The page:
Happy homecoming: Bernier, Mantha help Wings end Montreal misery

Ted Kulfan
The Detroit News

Montreal — Another nice early season sign for the Red Wings.

They actually won a game in Montreal, which hasn't been an easy thing to do in about 12 years.

The Wings skated into their house of horrors on Thursday and left with an impressive 4-2 victory.

Detroit Red Wings' Anthony Mantha (39) celebrates his goal with teammates Dylan Larkin (71) and Dennis Cholowski (21) during the second period on Thursday.

Darren Helm, Tyler Bertuzzi, Anthony Mantha (power play) and Luke Glendening (empty net) scored for the Wings, while goaltender Jonathan Bernier stopped 33 shots.

And, it happened to be Bernier’s first career win in his hometown of Montreal.

BOX SCORE: Red Wings 4, Canadiens 2

“It was a solid performance,” coach Jeff Blashill said. “These are the type of games, for us to be successful, we have to win. (Ahead) 3-2 late in the game, we did a good job in the third (period) of not giving them a ton. We defended fairly well most of the game, and when they got chances, Bernie was excellent.

“These are the types of games we have to win.”

It was the Wings' first victory in regulation time in Montreal since Dec. 4, 2007 (the Wings had won three games in overtime or shootout in the past 14 games at Bell Centre). Overall, the Wings ended a nine-game losing streak to the Canadiens, who have dominated the season series (Wings are 4-19-1 in their last 24 games against Montreal).

“It feels great, especially in a building we haven’t had much success the last couple of years,” Dylan Larkin said. “We knew they played last night, but we weren’t going to make it about them. We were going to make it about us all night and we did that.

“Bernie played great and it was great to see him in his hometown play like that and the guys block shots in front of him and for us to battle. It was a huge win.”

More: Evgeny Svechnikov excited to be back with Red Wings after lost season

The Wings have talked much early this season about closing out games and not getting rattled when opponents make a late push.

The Wings responded well twice when Montreal tied the game during the evening, and in the third period played a fine road defensive game.

“Part of it is maturity,” Blashill said. “When you’re a young player, part of the maturity process is learning how to play those types of games and be OK with shifts when nothing happens and be OK with grinding and grinding away. We have a lot of young players in key roles that have to learn how to win.”

The Wings raised their record to 3-1-0 (six points) after four games, something not many people expected heading into the second week of the season. Montreal dropped to 1-1-2 (four points).

Here are some other observations from Thursday's game:

► Larkin line keeps humming: That’s 20 points between the three players through four games — Mantha has eight points (six goals, two assists), Larkin six points (one goal, five assists) and Bertuzzi six points (three goals, three assists).

Mantha always seems to play well in Montreal, his hometown, and provided about 50 family and friends with something to cheer about with a laser of a shot on the power play, one-timing Dennis Cholowski’s pass.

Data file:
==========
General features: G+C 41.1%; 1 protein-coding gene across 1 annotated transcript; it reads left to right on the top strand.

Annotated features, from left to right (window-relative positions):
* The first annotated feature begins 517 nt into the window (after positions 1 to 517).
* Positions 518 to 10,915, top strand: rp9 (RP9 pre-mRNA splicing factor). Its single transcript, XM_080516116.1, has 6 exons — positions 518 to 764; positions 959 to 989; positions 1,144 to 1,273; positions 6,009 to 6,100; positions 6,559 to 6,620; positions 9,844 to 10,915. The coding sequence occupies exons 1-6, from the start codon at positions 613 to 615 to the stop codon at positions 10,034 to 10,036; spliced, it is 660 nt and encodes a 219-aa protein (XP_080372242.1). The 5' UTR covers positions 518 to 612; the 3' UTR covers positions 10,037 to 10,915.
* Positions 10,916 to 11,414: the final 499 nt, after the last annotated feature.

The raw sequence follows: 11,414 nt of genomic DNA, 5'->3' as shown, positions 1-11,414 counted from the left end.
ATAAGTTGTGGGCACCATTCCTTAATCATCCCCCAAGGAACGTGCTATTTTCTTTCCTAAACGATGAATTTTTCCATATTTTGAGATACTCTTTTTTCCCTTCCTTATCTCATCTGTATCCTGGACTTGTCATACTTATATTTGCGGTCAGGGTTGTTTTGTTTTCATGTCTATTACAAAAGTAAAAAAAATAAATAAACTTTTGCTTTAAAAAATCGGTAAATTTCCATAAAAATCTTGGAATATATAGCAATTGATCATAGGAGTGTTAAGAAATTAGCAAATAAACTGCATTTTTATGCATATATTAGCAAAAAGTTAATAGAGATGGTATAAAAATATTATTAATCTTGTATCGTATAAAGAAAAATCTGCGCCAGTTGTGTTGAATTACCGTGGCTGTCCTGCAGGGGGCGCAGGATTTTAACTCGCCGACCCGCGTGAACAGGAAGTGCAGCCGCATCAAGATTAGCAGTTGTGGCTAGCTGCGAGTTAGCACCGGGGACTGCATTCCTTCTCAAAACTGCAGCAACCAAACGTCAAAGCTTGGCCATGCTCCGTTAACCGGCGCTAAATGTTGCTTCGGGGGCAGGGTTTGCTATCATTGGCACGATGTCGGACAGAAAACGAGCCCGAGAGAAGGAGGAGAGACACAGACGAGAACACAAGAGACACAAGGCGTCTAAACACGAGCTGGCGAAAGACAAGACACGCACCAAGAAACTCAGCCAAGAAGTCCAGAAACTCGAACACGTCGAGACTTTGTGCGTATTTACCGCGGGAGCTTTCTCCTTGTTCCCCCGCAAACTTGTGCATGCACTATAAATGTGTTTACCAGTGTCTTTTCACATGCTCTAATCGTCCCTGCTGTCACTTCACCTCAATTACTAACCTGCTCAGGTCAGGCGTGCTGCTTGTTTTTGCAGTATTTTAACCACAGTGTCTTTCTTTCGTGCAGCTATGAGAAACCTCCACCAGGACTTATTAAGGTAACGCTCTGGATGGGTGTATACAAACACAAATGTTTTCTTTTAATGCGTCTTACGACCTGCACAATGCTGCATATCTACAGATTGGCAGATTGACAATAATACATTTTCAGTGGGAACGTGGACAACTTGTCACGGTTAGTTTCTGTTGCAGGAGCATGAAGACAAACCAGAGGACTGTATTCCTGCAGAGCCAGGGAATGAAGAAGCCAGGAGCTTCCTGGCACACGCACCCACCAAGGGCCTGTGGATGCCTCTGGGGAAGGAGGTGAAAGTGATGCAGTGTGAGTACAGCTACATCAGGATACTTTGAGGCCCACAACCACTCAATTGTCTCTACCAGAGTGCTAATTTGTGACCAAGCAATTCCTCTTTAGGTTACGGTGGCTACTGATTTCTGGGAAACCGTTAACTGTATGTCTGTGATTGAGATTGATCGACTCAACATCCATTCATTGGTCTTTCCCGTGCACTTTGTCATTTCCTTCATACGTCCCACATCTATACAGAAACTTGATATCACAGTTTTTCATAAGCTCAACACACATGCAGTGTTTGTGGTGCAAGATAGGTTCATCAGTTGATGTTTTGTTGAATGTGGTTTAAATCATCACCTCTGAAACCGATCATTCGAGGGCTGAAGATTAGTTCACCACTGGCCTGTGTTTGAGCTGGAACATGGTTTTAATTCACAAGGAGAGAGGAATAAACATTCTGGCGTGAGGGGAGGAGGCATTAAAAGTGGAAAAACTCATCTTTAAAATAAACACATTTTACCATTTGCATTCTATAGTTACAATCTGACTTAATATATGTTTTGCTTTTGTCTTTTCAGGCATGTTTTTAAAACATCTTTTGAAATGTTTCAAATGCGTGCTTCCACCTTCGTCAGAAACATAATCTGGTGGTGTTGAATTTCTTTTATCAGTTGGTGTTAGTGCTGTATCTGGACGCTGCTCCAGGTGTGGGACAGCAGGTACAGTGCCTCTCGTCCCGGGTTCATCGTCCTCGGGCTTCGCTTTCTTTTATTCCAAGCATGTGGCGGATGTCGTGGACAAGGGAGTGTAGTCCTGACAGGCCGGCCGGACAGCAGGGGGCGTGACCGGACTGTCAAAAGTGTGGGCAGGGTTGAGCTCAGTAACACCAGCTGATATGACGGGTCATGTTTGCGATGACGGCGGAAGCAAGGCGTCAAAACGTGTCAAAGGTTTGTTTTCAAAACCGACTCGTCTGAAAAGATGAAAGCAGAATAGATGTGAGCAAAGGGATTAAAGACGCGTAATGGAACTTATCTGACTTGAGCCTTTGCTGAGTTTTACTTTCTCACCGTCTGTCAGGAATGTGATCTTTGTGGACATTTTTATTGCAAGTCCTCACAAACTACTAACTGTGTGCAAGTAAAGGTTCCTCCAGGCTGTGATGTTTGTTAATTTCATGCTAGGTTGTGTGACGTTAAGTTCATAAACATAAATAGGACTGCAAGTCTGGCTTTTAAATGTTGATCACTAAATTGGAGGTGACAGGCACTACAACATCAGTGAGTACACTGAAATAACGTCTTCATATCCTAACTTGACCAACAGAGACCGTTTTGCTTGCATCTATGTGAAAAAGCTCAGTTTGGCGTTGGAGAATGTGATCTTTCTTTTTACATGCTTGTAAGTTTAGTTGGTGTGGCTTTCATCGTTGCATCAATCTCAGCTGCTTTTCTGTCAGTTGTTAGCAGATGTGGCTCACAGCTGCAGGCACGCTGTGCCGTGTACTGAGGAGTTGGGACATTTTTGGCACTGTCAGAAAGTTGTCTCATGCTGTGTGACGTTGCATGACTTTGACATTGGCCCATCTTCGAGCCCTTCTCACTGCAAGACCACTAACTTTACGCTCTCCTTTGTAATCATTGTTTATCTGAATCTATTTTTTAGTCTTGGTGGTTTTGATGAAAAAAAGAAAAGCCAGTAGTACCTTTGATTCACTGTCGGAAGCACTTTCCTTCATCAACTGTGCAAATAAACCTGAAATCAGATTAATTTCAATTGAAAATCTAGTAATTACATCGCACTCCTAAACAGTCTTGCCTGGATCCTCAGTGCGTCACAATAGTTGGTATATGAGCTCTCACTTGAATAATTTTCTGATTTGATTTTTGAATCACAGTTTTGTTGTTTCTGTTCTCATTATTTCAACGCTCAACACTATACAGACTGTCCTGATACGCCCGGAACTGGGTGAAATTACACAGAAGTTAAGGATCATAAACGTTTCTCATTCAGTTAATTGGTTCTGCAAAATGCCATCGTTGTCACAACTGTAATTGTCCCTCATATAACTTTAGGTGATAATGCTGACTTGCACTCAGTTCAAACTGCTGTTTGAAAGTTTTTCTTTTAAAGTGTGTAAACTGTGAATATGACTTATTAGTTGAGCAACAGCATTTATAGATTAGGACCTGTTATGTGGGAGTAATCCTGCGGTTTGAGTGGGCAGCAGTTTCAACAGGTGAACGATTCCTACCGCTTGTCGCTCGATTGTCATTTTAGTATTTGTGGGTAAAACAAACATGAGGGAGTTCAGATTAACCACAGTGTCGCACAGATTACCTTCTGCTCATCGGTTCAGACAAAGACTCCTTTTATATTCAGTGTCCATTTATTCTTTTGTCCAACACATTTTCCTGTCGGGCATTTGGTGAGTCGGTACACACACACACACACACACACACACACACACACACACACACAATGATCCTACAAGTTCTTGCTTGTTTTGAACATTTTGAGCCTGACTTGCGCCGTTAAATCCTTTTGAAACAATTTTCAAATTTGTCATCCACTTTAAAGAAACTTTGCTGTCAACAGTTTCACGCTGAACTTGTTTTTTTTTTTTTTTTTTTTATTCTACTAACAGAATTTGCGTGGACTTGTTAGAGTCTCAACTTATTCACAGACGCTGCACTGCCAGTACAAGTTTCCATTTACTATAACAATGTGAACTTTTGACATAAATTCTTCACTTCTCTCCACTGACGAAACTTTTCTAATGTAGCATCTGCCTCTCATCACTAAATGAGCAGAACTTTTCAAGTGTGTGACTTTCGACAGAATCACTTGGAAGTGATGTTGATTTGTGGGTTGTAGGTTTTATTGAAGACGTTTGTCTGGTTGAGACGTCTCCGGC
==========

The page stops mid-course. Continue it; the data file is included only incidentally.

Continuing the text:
“Lots of friends and family here, it’s always fun to play in Montreal and go see them after the game,” Mantha said. “It’s just confidence right now. Linemates are feeding me properly and it’s going in right now. I need to keep shooting.”

After a rather ordinary night against Anaheim, the Larkin line was so very noticeable in this game.

► Secondary scoring: The Wings need it, but they probably didn’t expect it from Helm and Glendening.

Helm opened the scoring flipping a loose puck to the side of Carey Price into the net, and Glendening closed it out with an empty-net goal.

The fourth line of Helm, Jacob de la Rose and Justin Abdelkader have been active and provided a real boost of energy.

“They played real well last game and I probably get them as much ice time as they deserved,” said Blashill, who started the line Thursday. “They’re a big, strong line that can do some grinding down low and they’re all pretty accountable defensively. The one luxury I have is I trust every line, and when you trust every line you can maximize your group and you can run your bench based on your team and not based on the other team.”

► Bernier's return: The goaltender returned home and provided a workmanlike effort by keeping the Canadiens scoreless in the third period with the game on the line.

Getting that first career victory in Montreal was special, too.

“I waited too long for that one,” Bernier said. “Obviously it felt good. I almost told (family, friends) not to come, need to mix it up for something.”

The Wings need Bernier to provide more consistent goaltending than he did last season. He simply didn't inspire much confidence over the long haul last season, playing his best hockey when he saw more action late in the schedule.

“Good for Bernie, he’s a good goalie who works extremely hard,” Blashill said. “Last year wasn’t great, but I would take a lot of the blame in the sense we didn’t defend well enough in front of him.”

Taking one for the team: Blashill had a theory on how the Wings’ success in Montreal finally changed.

“I went from two hot dogs before the game — that’s what I’ve done normally — to three hot dogs,” said Blashill, talking about the famed, delicious hot dogs at Bell Centre. “I sacrificed for the team here tonight. I’m not sure my nutritionist was real pleased.”

Crushed diets aside, Blashill said the losing streak wasn’t really brought up.

“We actually didn’t talk about it,” Blashill said. “What we did talk about is this is a team that’s finished ahead of us and we want to finish ahead of them. In order to finish ahead of them, you have to beat them.”


Twitter: @tkulfan